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How to meet people and make new friends

Meeting people can be hard especially as you get older


Written by SpunOut | View this authors Twitter page and posted in health


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Meeting new people can be daunting, especially if you are shy, but if you are looking to make new friends, there are plenty of options to help you do so.

Signing up to sports or other activities can make finding friends a lot easier as you know you have at least one thing in common. Getting a part-time job, if you don’t already have one, or volunteering somewhere can also give you the chance to meet all kinds of different people that you might not have met otherwise. Think of something you want to do and give it a go.

Where can I go to meet new people?

Try to be open to new things and remember that making connections can take time. There are lots of different things you can try, it’s just a matter of finding what is right for you.

Join a team or exercise group

Find an activity somewhere convenient to you and give it a go. Whether it’s team sports, dancing or something else, you’re sure to find something you like.

If you’re interested in team sports, search for local teams in your area and find out about the local clubs. If you haven’t played a sport before or can’t find the sport you want to play locally, it might be worth trying something new. Sports clubs are always delighted to welcome new members and often have a beginners group or a team who just play socially.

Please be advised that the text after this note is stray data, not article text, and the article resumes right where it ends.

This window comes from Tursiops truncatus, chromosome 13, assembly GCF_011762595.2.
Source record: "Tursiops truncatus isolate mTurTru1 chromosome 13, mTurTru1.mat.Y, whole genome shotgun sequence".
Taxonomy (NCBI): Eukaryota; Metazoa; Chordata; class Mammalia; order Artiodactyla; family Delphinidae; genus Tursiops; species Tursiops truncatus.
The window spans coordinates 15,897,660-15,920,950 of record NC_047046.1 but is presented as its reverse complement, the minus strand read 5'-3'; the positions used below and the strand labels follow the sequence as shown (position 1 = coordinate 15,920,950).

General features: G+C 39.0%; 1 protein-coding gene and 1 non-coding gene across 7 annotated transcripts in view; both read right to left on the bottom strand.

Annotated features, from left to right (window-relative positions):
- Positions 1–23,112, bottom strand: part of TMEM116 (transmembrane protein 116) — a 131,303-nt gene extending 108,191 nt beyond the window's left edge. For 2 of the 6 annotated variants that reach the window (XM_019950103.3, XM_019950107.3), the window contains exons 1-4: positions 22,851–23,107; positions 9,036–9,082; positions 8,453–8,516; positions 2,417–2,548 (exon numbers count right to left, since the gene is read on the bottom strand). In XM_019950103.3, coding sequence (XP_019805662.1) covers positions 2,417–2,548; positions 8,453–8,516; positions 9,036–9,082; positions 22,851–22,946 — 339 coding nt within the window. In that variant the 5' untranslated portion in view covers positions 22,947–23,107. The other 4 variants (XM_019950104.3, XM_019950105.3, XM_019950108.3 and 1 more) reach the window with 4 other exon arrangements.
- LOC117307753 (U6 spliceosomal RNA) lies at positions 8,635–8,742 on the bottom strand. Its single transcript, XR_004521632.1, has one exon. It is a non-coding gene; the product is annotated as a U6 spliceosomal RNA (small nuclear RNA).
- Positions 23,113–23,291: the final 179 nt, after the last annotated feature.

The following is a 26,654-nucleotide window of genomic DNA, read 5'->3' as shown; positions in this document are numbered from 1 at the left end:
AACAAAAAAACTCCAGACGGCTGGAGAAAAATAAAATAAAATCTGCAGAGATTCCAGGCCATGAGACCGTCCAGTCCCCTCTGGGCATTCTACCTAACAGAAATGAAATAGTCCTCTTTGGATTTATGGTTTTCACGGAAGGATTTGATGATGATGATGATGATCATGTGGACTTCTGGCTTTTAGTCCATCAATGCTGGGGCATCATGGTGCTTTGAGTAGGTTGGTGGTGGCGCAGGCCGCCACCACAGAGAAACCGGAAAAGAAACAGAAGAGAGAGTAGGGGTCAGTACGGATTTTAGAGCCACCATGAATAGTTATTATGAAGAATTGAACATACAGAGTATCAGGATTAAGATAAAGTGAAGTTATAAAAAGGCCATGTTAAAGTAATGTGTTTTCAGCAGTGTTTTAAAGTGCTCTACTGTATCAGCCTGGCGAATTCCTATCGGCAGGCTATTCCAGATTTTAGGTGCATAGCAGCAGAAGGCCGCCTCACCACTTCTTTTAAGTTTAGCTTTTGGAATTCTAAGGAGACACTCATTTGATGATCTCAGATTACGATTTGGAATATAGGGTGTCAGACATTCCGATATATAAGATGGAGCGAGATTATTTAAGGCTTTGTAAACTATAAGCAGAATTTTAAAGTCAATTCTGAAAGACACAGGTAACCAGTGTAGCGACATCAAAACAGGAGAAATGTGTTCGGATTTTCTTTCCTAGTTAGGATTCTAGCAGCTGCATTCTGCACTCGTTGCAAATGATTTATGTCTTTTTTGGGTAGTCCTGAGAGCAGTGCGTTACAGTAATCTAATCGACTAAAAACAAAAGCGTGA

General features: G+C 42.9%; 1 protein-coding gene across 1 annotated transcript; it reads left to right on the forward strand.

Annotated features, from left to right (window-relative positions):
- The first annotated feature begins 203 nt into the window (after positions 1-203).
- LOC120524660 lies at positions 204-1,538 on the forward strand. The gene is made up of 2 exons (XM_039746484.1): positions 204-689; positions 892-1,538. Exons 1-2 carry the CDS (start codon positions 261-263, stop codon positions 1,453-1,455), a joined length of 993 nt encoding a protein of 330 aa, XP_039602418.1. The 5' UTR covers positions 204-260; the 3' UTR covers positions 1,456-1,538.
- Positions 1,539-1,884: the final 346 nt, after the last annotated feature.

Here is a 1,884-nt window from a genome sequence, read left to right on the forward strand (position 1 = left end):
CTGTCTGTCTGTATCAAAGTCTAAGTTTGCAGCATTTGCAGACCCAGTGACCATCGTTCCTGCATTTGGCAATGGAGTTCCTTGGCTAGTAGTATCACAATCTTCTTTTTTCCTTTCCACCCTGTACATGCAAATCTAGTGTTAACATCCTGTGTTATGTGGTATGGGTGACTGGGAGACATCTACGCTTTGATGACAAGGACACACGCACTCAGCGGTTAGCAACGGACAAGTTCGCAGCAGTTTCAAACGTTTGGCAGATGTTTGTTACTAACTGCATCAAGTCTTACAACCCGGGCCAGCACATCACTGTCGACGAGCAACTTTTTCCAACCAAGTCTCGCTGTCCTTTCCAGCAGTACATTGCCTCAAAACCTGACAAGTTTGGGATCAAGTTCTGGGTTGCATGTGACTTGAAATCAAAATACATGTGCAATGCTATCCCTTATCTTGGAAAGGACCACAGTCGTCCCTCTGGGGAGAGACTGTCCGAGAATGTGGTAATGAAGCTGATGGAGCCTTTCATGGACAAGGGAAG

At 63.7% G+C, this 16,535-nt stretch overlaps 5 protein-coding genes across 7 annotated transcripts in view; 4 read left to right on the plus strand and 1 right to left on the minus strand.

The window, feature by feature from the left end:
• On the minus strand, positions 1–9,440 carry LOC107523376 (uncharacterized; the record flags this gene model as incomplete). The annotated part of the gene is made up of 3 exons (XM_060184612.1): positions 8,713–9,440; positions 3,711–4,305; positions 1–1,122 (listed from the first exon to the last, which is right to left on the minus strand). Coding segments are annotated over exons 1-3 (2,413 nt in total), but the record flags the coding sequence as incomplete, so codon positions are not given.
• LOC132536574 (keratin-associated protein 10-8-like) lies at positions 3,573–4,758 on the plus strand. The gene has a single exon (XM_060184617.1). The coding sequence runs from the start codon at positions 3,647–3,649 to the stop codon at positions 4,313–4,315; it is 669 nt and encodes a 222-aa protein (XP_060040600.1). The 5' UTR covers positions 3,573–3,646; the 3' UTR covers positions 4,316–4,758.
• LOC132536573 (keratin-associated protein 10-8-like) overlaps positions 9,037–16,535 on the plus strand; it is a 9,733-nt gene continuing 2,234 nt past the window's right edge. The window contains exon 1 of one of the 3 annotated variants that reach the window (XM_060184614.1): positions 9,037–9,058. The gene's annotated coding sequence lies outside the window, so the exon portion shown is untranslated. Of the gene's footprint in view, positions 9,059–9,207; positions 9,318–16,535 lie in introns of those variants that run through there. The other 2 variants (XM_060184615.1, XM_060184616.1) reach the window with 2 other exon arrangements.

If you are more interested in solo exercise that doesn’t mean you always have to work out alone. Running and hiking groups, fitness classes or self defence classes might be for you.

Check out our exercise section for information and ideas on different sports.

Join a local group or club

You might not be interested in sports at all. There are so many other options from book clubs to board game meetups to language classes or conversation groups.

Your local library is a good starting point for information on what’s going on in the area. Check out their notice board or ask the librarian for information. You can find information online as well. A lot of towns have a Facebook group or forum where people share information on groups in the area. Alternatively Meetup.com is a website where people organise all kinds of activities.

If there is something you’re passionate about and you can't find a group in your area you could think about starting your own. Again, someone in the library might offer you guidance or advice or you could gauge interest on your town’s Facebook group or by setting up a Meetup.com event.

Volunteer

Volunteering is rewarding in so many ways. Not only will you meet loads of different people but you’ll be helping too. Volunteering will also give you opportunities and experiences you might not have gotten otherwise. You could gain retail experience by volunteering in a charity shop, or even get a qualification or certificate rewarding you for your time and good work. See our article about the benefits of volunteering for more about this.

To find volunteering opportunities in your area you could again ask in your local library or contact organisations that you know use volunteers. Online you can visit our article about volunteering opportunities or go to volunteer.ie to find out about more volunteer opportunities.